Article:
In a music scene saturated with Britney, Justin and Beyonce, it's easy to overlook rockers who don't provide MTV with scandalous musicvideos or stage publicity stunts to increase sales. VH1 proves that music can still be meaningful in its latest installment of "Inside (Out)," which documents the trip to Africa taken by Trey Anastasio and Dave Matthews.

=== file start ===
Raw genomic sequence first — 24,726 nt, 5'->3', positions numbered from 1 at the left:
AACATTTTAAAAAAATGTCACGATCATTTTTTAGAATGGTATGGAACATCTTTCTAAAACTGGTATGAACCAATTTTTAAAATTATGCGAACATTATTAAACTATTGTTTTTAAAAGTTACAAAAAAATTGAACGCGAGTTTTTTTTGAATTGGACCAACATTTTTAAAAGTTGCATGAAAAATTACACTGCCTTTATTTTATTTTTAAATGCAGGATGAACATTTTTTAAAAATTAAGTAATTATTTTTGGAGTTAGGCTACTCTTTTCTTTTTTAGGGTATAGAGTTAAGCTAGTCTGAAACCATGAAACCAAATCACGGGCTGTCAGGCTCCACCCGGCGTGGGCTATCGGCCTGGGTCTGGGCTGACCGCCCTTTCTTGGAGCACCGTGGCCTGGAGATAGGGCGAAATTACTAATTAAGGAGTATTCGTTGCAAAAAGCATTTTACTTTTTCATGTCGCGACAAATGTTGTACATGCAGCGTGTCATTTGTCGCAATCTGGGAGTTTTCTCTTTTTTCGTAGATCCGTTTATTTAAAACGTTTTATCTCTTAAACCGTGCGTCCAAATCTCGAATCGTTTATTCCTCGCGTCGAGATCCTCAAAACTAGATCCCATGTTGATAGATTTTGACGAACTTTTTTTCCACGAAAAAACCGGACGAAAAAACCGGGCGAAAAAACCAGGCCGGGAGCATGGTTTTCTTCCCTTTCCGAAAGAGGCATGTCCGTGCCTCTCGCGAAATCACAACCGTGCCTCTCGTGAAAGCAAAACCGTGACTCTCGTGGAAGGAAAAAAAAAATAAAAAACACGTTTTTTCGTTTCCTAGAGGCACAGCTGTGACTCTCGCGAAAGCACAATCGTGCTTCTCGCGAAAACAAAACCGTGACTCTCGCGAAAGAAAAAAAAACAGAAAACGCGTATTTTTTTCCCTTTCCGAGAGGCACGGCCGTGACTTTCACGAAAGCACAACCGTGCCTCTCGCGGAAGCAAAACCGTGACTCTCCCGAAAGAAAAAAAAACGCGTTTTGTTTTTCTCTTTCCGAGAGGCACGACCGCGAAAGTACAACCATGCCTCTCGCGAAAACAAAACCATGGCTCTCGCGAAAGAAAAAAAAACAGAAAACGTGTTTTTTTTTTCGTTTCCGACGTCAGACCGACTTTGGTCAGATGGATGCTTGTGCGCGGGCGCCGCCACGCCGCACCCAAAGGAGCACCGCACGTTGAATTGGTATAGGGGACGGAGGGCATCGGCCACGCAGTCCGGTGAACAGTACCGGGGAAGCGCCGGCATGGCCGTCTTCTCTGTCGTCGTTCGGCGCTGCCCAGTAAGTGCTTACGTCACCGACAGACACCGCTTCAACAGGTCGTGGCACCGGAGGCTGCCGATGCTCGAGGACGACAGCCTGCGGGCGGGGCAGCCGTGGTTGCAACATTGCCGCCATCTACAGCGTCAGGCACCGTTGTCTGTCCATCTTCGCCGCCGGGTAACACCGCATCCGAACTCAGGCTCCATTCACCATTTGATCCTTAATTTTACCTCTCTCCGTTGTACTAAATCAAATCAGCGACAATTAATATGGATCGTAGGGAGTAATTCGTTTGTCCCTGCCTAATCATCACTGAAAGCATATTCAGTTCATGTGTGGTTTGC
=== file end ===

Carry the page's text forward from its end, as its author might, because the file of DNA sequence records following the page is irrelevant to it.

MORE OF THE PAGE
In a music scene saturated with Britney, Justin and Beyonce, it’s easy to overlook pop rockers who don’t regularly provide MTV with scandalous musicvideos or stage publicity stunts to increase album sales. But VH1 proves that music can still be meaningful in its latest installment of “Inside (Out),” which documents the trip to Africa taken by Trey Anastasio (lead singer of Phish) and Dave Matthews.Despite the lack of media hype surrounding the two artists, VH1 decided to follow them to Dakar, the capital of Senegal. Invited to perform with Orchestra Baobab, a Senegalese band popular in the 1970s, the rock duo reveal their insecurities as musicians while performing with the West African musicians they consider “kings.” “I feel like a child who likes to sing in the shower and then one day takes the stage with the masters,” Matthews says. The group’s ability to fuse Afro-Cuban music with various local sounds is what lures Anastasio and Matthews to play with the group in their first African show in 15 years. The stage collaboration provides some of the most intriguing scenes. During a rehearsal for the concert, Anastasio teaches Baobab how to play the Phish hit “Bouncing Around the Room”; although few words are spoken, members of Baobab quickly learn the chords and lyrics. By concert time, the song goes off without a hitch. As integral to the project as Orchestra Baobab is, the program provides only a brief history of the group. But segments featuring various members rehashing stories from their glory days as well as the band’s frequent jam sessions help reveal the remarkable musical aptitude of the group. After establishing the premise behind the trip, the doc maintains its appeal by shifting the focus to the cultural experiences that Anastasio and Matthews undergo as artists and, perhaps more interestingly, as unrecognized American artists. Hand-held cameras capture the two shedding their rock star personas and immersing themselves into African culture when on a tour of an 18th century prison/slave camp or interacting with Positive Black Soul, a local African rap group.